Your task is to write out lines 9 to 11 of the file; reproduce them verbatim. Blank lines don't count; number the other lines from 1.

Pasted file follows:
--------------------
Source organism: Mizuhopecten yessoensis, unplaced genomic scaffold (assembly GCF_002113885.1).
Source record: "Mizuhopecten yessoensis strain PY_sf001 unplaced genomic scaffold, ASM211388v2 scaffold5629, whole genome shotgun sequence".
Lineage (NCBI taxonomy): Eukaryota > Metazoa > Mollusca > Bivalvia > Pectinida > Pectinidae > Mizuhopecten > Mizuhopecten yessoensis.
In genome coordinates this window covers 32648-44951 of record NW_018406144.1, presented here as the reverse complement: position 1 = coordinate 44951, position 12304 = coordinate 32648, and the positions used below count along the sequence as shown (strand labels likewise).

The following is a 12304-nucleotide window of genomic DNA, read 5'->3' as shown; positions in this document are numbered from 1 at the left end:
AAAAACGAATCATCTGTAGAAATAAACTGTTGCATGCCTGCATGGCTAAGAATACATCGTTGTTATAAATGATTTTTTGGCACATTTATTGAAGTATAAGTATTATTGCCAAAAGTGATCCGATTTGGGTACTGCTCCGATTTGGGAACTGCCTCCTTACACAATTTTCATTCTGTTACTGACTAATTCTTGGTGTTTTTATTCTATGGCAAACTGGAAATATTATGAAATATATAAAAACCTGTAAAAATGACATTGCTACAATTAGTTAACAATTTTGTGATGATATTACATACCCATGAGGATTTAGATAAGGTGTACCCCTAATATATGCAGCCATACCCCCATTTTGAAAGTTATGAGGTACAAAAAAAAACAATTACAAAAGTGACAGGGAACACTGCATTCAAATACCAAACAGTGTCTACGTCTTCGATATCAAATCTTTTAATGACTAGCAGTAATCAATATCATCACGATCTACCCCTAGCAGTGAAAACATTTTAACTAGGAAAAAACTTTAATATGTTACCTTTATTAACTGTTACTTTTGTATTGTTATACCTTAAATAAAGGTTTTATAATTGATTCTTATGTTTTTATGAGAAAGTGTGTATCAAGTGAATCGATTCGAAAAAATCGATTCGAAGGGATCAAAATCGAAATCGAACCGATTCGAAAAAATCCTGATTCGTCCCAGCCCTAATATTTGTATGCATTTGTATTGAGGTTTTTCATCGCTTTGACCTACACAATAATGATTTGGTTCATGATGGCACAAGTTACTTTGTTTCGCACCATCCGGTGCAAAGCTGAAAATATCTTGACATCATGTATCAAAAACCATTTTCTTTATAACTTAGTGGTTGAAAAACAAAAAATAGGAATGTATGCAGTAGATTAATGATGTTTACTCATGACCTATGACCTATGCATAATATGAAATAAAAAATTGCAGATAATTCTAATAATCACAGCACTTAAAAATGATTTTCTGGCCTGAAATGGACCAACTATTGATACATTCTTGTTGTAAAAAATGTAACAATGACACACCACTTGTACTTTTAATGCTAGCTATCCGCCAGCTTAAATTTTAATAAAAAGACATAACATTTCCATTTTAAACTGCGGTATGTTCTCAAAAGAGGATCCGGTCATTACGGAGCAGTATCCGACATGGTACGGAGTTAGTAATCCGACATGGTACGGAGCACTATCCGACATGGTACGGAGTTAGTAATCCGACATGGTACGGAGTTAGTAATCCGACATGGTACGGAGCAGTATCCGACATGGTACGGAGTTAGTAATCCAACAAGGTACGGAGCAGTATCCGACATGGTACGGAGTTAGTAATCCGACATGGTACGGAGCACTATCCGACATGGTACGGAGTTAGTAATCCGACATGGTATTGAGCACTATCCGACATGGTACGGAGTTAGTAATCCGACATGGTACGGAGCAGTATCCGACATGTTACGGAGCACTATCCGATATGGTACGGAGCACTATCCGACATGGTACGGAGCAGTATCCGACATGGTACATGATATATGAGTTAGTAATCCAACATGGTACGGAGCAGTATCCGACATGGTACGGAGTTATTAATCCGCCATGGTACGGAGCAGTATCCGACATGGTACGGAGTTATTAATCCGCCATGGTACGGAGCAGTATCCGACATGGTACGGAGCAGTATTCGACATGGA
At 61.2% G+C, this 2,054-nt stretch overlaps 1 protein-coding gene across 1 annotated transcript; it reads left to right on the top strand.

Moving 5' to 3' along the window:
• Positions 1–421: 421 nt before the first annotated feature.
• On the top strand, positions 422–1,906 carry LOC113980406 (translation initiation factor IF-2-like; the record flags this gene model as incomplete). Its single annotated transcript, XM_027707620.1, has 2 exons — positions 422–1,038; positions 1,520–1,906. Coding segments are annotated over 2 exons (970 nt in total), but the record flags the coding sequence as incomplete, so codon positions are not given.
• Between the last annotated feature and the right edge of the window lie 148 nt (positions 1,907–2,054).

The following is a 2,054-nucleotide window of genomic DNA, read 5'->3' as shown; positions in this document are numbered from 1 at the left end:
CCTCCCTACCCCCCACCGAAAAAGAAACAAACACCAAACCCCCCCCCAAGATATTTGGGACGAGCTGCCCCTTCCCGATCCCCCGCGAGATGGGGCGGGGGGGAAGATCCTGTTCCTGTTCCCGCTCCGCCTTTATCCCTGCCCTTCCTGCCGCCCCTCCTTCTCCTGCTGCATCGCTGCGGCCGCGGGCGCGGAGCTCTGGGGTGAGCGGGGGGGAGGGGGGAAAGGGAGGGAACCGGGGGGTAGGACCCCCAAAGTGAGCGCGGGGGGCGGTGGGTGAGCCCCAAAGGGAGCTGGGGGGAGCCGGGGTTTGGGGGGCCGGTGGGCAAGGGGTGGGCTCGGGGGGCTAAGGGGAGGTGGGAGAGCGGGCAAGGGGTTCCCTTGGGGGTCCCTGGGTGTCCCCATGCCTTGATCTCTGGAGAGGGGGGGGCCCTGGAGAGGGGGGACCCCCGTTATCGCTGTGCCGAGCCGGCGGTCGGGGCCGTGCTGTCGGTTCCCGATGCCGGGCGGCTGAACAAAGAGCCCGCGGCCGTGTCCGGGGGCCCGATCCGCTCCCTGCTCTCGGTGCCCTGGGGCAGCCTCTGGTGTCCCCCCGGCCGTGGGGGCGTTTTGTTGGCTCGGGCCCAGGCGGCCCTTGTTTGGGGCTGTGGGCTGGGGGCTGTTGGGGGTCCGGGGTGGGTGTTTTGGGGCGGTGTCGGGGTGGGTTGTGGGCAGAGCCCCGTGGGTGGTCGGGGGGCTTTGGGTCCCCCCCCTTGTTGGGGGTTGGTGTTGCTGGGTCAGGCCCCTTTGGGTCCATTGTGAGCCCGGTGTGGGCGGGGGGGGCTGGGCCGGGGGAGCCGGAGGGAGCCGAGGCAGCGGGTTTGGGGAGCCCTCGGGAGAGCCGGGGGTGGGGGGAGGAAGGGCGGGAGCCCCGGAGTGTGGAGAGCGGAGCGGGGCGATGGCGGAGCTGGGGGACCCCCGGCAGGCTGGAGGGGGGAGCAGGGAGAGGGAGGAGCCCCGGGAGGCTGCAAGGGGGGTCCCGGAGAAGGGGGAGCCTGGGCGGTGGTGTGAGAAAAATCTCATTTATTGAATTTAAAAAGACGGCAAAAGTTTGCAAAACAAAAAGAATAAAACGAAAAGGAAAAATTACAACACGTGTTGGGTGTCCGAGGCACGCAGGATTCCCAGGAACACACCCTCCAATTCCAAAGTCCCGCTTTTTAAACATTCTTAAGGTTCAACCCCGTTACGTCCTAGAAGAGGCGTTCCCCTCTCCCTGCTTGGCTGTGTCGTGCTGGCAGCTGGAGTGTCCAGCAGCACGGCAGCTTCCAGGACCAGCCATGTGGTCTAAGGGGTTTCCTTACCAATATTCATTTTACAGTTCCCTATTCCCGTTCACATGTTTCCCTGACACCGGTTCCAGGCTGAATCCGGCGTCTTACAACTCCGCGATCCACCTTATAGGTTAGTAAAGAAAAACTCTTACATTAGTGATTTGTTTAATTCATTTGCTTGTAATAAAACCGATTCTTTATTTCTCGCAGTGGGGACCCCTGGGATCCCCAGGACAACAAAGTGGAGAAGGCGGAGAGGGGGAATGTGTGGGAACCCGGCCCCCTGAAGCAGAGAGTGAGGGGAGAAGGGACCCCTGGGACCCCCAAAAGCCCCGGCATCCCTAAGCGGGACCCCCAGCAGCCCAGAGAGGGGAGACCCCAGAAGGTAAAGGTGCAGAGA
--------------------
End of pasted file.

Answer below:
• Positions 1–421: 421 nt before the first annotated feature.
• On the top strand, positions 422–1,906 carry LOC113980406 (translation initiation factor IF-2-like; the record flags this gene model as incomplete). Its single annotated transcript, XM_027707620.1, has 2 exons — positions 422–1,038; positions 1,520–1,906. Coding segments are annotated over 2 exons (970 nt in total), but the record flags the coding sequence as incomplete, so codon positions are not given.
• Between the last annotated feature and the right edge of the window lie 148 nt (positions 1,907–2,054).